Of course, I don't know how much of Arkle's daily living was spent in this mode of thought - and because it is a subjective state this is anyway very difficult to determine. Still, Arkle was the most plausible candidate I could come-up with - other candidates included William Blake, Goethe, Rudolf Steiner and Owen Barfield himself; but Arkle comes-across in his writings (and paintings) as more of an advanced practical and fully-self-aware mystic than any of these.

Regular readers will know that I have been blogging about William Arkle for about three and a half years, since the death of Colin Wilson reminded me of his work. I later set-up a blog to post this material - this is my introduction:


I was surprised yesterday, on reviewing the blog statistics for the first time in a good while, to discover that it had received 48,000 Hits; which is about 1000 a month on average. This was pleasing - especially given that the main Arkle web resource (billarkle.co.uk) has seemingly been 'down' for maintenance/ improvement for about a year (although much of it can still be accessed via The Wayback Machine).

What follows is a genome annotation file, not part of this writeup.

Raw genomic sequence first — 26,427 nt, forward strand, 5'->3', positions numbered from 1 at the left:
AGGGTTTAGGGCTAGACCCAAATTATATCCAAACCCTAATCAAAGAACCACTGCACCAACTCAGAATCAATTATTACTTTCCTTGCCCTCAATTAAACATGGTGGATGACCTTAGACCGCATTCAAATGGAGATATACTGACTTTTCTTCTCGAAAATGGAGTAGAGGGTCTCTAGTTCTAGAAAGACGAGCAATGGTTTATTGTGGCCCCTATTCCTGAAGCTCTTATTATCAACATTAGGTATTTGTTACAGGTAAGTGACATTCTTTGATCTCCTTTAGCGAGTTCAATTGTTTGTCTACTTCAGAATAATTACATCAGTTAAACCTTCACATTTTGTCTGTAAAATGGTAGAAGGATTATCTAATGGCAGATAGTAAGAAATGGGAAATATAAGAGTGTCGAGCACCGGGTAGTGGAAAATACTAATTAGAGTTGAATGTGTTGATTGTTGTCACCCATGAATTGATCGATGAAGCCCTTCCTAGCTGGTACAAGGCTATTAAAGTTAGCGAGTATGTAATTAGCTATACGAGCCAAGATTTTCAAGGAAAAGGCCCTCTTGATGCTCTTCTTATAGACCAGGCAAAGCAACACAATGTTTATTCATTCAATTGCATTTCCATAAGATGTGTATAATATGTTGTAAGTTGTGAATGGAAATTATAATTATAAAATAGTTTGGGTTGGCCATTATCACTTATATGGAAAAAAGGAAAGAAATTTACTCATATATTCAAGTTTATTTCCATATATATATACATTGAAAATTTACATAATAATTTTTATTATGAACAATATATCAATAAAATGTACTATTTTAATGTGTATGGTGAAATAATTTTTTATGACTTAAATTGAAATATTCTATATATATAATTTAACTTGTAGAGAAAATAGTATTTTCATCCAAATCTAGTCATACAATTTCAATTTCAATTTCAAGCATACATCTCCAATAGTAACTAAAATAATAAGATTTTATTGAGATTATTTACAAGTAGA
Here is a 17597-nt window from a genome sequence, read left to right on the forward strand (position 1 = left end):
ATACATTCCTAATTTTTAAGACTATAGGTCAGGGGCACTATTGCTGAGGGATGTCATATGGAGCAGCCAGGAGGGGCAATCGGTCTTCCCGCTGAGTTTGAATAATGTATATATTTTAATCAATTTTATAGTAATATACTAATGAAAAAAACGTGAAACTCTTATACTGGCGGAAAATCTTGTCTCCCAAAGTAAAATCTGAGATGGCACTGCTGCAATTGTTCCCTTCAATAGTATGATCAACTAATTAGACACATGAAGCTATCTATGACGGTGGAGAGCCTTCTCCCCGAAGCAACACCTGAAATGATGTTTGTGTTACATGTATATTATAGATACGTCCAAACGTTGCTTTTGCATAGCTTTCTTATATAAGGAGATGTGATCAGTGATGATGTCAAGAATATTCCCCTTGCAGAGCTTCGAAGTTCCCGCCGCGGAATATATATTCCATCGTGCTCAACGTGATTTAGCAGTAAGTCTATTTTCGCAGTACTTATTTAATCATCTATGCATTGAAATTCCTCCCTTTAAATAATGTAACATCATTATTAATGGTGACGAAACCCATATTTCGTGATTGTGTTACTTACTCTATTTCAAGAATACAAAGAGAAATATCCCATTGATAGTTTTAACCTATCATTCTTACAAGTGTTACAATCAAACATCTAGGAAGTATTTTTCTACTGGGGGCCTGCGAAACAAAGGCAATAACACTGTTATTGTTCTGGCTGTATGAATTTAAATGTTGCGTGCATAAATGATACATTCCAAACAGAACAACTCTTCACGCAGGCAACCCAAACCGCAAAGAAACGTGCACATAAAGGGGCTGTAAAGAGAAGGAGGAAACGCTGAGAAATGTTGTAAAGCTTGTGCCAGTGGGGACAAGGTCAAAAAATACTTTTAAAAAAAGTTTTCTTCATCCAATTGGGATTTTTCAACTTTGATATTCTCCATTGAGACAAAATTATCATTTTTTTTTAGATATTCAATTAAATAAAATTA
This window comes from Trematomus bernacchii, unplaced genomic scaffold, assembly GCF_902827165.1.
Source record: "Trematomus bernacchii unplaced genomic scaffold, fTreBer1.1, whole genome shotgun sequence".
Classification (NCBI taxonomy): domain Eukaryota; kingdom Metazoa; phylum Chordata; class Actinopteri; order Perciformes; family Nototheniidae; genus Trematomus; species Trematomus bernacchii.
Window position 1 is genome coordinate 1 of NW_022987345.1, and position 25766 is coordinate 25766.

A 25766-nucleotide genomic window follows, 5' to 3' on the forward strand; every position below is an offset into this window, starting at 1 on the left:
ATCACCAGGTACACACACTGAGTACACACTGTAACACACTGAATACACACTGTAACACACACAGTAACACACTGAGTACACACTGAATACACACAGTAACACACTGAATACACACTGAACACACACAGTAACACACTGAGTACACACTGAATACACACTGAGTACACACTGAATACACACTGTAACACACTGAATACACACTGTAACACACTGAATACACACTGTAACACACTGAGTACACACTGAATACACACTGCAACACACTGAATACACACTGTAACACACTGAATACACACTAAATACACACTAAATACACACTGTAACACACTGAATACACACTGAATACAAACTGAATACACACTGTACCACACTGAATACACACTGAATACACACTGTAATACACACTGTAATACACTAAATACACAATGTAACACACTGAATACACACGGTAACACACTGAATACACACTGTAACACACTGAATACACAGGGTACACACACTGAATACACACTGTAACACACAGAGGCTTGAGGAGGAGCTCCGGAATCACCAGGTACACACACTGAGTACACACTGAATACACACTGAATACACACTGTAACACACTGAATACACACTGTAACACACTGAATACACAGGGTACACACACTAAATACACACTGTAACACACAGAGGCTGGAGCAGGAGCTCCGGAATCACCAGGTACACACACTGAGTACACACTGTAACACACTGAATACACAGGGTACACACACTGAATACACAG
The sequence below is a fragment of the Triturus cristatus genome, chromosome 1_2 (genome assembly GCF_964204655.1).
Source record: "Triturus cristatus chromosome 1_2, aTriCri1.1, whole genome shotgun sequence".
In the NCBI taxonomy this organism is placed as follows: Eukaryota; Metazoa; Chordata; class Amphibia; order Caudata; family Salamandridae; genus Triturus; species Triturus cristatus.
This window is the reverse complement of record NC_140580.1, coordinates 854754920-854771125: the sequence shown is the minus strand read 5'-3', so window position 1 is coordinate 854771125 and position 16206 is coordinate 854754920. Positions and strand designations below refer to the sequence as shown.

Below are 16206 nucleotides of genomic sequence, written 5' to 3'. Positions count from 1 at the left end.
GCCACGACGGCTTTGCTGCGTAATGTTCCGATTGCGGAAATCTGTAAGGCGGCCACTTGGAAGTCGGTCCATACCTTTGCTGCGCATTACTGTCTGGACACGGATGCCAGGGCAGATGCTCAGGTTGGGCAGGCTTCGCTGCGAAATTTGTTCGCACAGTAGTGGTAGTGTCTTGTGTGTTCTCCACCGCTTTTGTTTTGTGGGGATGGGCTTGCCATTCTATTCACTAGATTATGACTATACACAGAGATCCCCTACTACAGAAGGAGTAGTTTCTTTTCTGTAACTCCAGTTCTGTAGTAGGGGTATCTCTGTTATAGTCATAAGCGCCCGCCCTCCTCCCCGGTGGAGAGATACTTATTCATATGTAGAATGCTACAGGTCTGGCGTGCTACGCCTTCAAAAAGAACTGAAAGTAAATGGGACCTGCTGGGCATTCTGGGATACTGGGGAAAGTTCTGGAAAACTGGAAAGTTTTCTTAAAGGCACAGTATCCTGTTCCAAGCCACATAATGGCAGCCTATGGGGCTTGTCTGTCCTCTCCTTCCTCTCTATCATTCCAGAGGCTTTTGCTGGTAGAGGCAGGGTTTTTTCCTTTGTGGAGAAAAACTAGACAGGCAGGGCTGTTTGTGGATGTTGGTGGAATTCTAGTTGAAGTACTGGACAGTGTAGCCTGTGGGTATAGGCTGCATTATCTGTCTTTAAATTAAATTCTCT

The fact is that, although apparently quite a few people have looked at my blog, William Arkle remains almost-wholly obscure. Nonetheless, after three-plus years of intense and close-reading; I would regard him as one of the deepest and truest writers on spiritual Christianity I have ever encountered.

Just over the past couple of weeks I have been working on some liner notes for a forthcoming CD of William Arkle's music, as orchestrated and performed by Robert John Godfrey and The Enid (a progressive rock band which began in the 1970s, and which also used an Arkle painting for one of its albums); a copy of which I will post later.

But in the meantime, somebody has posted on YouTube a sample of this music, which is well worth a listen. Composed before 1968, it was a precursor of what would now be called 'ambient', and somewhat in the genre of minimalism - but I would describe it sounding rather like as Brian Eno meets Frederick Delius! If you enjoy it, you might look-out for my notice of the full CD album:

My Editorial Preface to the English translation of Goethe’s correspondence with a child by Bettina von Arnim - 1837

Publishing an online version of the English translation of Bettina von Arnim's Letters to Goethe was a project I did in the early months of 2004. It was, in fact, a spin-off of my interest in Emerson, Thoreau and the New England Transcendentalists; among whom this was a 'cult' book.